Can Falluja be recaptured next?
FALLUJA (Iraq) - After the Iraqi Army recaptured most of Ramadi, capital of the vast western Anbar province, the nearby city of Falluja looks set to be the next target of its advance against Islamic State (ISIS).
An ISIS supply lifeline to Falluja through Ramadi has now been cut. Residents say there are at least 1,000 ISIS militants in Falluja, including dozens of foreign jihadists who fled from Ramadi. But the ISIS fighters are now trapped alongside the predominantly Sunni Muslim population of the city which is normally a 40-minute drive west of Baghdad, the seat of Iraq’s Shia-dominated government.
ISIS militants have threatened to kill any resident who tries to escape Falluja, according to Anbar council member Ibrahim al-Fahdawi.
“Over the past few days, there were clashes and quarrels between Falluja residents and ISIS militants, mostly foreigners, who are keeping the people as human shields to bargain with when the army advances further towards Falluja,” Fahdawi said.
Resident Ahmed Hussein said there was “daily fighting between ISIS jihadists, some of whom advocate fleeing the city quietly, while others prefer to fight until the last moment and are preventing the other jihadists from leaving”.
“ISIS has become divided in Falluja since Ramadi was recaptured,” Hussein said in a telephone interview from Falluja.
“ISIS’s militants are extremely anxious and edgy of what’s coming,” he said. “They are even fighting each other, using firearms and shooting at each other.” He said the foreigners involved included Afghans, Pakistanis, Frenchmen, Britons, Australians and Arabs, namely Egyptians, Libyans, Algerians and Palestinians.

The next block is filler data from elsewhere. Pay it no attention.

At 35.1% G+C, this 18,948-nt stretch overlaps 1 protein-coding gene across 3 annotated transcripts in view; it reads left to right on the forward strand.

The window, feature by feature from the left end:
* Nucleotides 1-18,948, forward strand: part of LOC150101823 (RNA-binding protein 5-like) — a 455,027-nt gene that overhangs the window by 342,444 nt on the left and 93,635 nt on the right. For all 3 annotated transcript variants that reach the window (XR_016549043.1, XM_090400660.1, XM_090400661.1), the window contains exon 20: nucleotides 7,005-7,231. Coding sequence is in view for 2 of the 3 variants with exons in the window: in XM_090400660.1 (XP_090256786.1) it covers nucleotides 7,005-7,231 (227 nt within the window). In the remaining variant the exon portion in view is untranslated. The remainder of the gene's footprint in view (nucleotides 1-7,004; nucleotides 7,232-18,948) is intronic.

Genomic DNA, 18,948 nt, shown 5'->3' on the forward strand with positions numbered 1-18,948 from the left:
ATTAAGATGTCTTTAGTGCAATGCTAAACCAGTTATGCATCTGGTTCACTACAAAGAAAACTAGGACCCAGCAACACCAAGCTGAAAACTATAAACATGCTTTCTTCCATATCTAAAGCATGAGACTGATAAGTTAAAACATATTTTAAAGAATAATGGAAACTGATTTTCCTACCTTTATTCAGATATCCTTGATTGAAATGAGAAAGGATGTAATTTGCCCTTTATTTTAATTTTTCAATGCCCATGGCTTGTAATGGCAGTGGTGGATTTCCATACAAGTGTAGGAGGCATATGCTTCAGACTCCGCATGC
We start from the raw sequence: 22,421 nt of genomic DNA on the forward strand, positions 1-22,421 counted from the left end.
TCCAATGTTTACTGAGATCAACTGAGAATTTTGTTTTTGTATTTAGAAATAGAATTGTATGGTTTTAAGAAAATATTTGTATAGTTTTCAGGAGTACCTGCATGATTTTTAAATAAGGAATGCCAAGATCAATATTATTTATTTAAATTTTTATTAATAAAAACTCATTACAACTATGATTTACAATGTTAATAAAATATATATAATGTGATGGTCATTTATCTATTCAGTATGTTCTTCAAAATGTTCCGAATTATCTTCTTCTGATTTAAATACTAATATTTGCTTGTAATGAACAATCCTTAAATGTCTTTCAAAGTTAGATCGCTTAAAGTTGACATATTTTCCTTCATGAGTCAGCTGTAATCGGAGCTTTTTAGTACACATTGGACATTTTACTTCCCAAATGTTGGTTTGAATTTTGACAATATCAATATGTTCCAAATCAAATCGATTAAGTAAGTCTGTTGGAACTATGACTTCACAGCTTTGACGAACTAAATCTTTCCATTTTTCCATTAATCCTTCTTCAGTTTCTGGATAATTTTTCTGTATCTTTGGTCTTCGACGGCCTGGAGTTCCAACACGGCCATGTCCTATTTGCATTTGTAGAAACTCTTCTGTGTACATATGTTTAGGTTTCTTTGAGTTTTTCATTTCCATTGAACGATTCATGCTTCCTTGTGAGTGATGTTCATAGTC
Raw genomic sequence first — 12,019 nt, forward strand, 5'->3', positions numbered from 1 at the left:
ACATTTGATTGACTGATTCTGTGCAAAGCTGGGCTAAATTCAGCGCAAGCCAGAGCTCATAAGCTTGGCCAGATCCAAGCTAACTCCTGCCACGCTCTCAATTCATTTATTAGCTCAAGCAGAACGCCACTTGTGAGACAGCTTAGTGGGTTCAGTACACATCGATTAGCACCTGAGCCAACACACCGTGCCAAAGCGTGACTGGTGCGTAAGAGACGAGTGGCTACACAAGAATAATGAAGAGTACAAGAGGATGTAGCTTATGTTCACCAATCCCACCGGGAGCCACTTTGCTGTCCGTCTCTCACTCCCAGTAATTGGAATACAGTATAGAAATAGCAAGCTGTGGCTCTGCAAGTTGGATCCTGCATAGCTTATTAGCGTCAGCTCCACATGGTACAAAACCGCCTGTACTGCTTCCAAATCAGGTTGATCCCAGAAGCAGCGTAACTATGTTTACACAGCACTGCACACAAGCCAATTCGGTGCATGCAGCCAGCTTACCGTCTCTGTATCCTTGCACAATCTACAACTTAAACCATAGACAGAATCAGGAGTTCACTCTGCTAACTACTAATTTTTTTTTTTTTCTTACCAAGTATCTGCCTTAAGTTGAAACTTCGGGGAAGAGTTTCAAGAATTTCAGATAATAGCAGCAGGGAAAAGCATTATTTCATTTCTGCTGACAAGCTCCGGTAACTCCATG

Wedged between Ramadi and Baghdad, Falluja was the first city to fall to ISIS leader Abu Bakr al-Baghdadi’s militants in January 2014. Six months earlier, ISIS emerged from al-Qaeda and captured large parts of Iraq and neighbouring Syria.
Baghdad legal consultant Wadi al- Jubouri said the situation in Falluja “is catastrophic”.
“The tribes in Falluja differ from those in Anbar, who were ostracised by successive Shia governments and where some sided with ISIS to take revenge from the state,” Jubouri said.
He pointed out that Falluja’s tribes “are different from those in Anbar. Because of the proximity to Baghdad and the mix of people living in the city, Falluja’s tribes lack the close tribal affiliation and connection found elsewhere.”
Anbar council member Asmaa Osama said: “Falluja is living one of its most confusing and decisive moments. It’s difficult to predict what’s next but it looks like the zero hour is imminent.”
Police Lieutenant Ali Baidhani said fighting had started in the outskirts of Falluja, especially in the Karma area.
“For the final battle to recapture Falluja to start is only a matter of time,” he said. “The army is waiting for the go-ahead from the prime minister’s office — either to enter Falluja or wait for a bit.”
There are about 30,000 people living in Falluja, according to Jabbar al-Issawi, a local council member still in the city. Before the ISIS takeover, the city had a population of 300,000. Issawi said 100,000 people fled to Baghdad as well as the country’s centre, north and south with the others heading to Turkey, neighbouring Arab states or Europe.
There “are shortages of certain commodities, especially canned food, rice and sugar”, Issawi said, but some locally produced items, such as wheat, dates, salt and margarine, are available.
“The people of Falluja are calling for pressure on the Council of Anbar province to open corridors to pass food and treatment for children and the elderly,” Issawi said.